I’ve written in the past about the importance of creating healing environments. I hope it is apparent to everyone that not all clinical settings are healing environments. In fact, not long ago, most inpatient facilities were not designed with the needs of the patient and family in mind, beyond basic medical considerations. In various posts over the years, I’ve shared the work of Renown Health, a group of Vermont hospitals, the James and Connie Maynard Children’s Hospital, and many more. These hospitals are integrating healing elements including art, music and natural light into the care environment.
This week I’ve been working at the state-of-the-art Signature Healthcare/Beth Israel Deaconess Greene Cancer Center in southeastern Massachusetts. As I travel the halls of this new facility, I am so appreciative of the art and light that fills the space. Beyond that, this inviting space was designed to deliver an exceptional patient experience, giving patients access to radiation oncology and medical oncology service all on the same floor. Below are a few photos that I took with my iPhone.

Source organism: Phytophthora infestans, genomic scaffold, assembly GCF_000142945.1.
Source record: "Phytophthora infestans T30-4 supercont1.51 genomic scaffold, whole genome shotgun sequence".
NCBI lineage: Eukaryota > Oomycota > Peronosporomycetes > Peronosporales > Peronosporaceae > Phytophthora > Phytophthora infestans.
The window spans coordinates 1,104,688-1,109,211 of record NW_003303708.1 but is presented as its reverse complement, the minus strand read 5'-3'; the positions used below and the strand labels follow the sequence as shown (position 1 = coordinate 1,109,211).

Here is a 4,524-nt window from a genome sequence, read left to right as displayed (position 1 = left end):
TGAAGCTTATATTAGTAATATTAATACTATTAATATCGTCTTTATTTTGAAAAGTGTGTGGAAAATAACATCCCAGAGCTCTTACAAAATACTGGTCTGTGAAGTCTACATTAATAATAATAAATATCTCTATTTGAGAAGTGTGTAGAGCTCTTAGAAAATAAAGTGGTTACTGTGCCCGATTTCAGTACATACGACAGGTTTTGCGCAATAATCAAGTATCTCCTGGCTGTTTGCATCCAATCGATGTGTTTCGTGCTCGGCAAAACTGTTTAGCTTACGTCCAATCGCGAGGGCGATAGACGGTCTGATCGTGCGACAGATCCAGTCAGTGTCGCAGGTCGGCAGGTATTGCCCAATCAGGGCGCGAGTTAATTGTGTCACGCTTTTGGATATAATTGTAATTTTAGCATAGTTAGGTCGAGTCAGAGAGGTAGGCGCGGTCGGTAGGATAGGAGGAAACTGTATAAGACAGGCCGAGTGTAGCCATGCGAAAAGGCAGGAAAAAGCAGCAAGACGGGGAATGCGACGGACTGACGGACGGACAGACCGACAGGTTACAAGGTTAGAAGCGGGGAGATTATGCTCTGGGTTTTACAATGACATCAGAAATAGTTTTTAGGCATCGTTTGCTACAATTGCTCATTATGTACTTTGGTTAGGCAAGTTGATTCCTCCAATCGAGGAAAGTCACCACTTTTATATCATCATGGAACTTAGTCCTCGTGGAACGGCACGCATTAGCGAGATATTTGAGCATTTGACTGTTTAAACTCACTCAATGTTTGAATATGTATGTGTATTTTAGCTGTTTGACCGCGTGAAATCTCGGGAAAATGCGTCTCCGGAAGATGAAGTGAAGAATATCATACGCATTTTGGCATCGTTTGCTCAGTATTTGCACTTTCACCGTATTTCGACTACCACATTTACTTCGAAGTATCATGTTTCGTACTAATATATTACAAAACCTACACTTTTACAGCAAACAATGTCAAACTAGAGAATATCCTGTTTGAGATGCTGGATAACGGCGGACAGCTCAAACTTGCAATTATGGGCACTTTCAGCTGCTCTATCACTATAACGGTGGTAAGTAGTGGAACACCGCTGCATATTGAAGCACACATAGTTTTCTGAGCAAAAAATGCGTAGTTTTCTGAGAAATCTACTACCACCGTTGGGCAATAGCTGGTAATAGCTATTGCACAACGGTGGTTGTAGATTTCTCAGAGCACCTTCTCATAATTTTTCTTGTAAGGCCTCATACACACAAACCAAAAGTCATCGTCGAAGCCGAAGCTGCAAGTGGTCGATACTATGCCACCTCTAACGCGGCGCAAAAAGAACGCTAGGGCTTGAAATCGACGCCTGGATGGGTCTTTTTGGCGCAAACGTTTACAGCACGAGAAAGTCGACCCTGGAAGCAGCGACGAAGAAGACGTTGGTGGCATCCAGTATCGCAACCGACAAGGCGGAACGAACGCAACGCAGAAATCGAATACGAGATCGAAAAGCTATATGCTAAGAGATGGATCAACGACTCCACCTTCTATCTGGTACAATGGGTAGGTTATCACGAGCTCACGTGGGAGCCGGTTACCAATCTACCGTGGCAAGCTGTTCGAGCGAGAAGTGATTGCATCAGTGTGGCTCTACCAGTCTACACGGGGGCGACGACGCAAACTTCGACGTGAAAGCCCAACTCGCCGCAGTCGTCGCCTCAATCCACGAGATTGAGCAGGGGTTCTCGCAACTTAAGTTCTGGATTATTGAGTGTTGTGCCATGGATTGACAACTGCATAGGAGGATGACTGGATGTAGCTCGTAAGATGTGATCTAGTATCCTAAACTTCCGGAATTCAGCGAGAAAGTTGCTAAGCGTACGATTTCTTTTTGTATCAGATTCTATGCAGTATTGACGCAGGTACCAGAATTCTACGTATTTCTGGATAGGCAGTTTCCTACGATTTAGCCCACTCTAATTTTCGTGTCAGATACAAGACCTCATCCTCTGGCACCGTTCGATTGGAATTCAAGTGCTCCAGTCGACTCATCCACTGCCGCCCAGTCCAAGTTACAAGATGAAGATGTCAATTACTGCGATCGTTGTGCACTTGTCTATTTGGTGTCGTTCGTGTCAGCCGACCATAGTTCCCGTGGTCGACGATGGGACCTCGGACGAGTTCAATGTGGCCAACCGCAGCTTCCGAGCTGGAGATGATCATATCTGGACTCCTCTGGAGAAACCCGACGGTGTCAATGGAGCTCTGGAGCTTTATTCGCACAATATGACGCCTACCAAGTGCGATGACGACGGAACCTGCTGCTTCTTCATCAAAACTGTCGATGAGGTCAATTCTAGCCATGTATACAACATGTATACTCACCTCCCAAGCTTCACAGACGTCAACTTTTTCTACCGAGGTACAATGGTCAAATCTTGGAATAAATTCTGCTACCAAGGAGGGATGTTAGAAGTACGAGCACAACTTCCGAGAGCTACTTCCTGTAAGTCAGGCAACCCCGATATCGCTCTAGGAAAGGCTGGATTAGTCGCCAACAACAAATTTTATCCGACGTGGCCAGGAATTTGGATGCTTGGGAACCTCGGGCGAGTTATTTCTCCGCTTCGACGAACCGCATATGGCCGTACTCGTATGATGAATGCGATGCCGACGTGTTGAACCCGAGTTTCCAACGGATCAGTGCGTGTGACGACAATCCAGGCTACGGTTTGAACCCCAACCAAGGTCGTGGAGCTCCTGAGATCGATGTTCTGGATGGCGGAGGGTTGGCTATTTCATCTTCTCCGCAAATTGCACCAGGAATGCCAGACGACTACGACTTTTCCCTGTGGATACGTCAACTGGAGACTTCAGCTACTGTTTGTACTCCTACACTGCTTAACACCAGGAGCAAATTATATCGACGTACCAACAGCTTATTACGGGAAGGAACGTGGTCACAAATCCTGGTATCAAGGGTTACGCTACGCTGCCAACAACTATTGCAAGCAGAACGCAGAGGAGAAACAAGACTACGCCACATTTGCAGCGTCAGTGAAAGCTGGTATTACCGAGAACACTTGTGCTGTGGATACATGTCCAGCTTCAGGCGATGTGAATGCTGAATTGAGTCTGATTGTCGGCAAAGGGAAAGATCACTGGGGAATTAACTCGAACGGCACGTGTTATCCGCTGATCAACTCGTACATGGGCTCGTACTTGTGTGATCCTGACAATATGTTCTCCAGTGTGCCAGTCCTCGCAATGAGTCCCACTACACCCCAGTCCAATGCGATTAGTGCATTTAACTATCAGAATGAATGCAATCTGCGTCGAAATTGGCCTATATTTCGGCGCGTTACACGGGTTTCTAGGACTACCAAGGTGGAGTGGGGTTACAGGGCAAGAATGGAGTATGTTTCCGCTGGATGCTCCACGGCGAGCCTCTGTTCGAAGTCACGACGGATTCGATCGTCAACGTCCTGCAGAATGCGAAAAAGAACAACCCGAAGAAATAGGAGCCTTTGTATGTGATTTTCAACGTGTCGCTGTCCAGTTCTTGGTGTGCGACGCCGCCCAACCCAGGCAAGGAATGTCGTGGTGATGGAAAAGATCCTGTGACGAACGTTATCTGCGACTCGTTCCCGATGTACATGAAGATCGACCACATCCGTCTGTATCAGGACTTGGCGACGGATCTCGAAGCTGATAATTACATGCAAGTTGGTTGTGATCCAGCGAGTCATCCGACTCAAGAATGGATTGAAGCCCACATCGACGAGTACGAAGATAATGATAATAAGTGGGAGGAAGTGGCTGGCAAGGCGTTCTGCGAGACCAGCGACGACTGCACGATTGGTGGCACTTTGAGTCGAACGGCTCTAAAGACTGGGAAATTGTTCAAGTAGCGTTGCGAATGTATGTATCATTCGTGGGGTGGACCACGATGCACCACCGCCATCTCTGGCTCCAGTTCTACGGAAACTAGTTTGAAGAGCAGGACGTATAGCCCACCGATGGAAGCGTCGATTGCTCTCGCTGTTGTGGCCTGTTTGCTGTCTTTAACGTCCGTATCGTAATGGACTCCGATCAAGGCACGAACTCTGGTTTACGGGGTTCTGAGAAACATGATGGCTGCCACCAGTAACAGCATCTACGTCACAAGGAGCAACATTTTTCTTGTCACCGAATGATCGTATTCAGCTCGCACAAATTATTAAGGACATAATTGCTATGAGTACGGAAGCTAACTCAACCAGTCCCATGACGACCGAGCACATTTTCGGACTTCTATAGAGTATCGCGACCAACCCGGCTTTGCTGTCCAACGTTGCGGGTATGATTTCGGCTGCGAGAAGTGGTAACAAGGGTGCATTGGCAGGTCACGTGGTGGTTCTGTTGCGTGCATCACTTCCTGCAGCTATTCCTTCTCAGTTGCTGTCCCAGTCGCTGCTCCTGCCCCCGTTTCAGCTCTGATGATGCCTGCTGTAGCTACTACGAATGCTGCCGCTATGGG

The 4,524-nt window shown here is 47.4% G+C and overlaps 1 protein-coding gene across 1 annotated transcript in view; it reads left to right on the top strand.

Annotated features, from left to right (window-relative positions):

The Greene Cancer Center is truly a healing environment. This experience made me think of a conversation I had with Dr. Tony Slonim, CEO of Renown Health, about Renowns efforts to integrate music, light, and art into the care setting. Below is the edited video that came from that conversation where we spoke about the importance of creating healing environments. Enjoy. If you’d like to hear more from Dr. Slonim and view his videos, I invite you to check out his CEO blog. Dr. Slonim is a friend, client, and mentor – a physician executive and thought leader whom I greatly respect.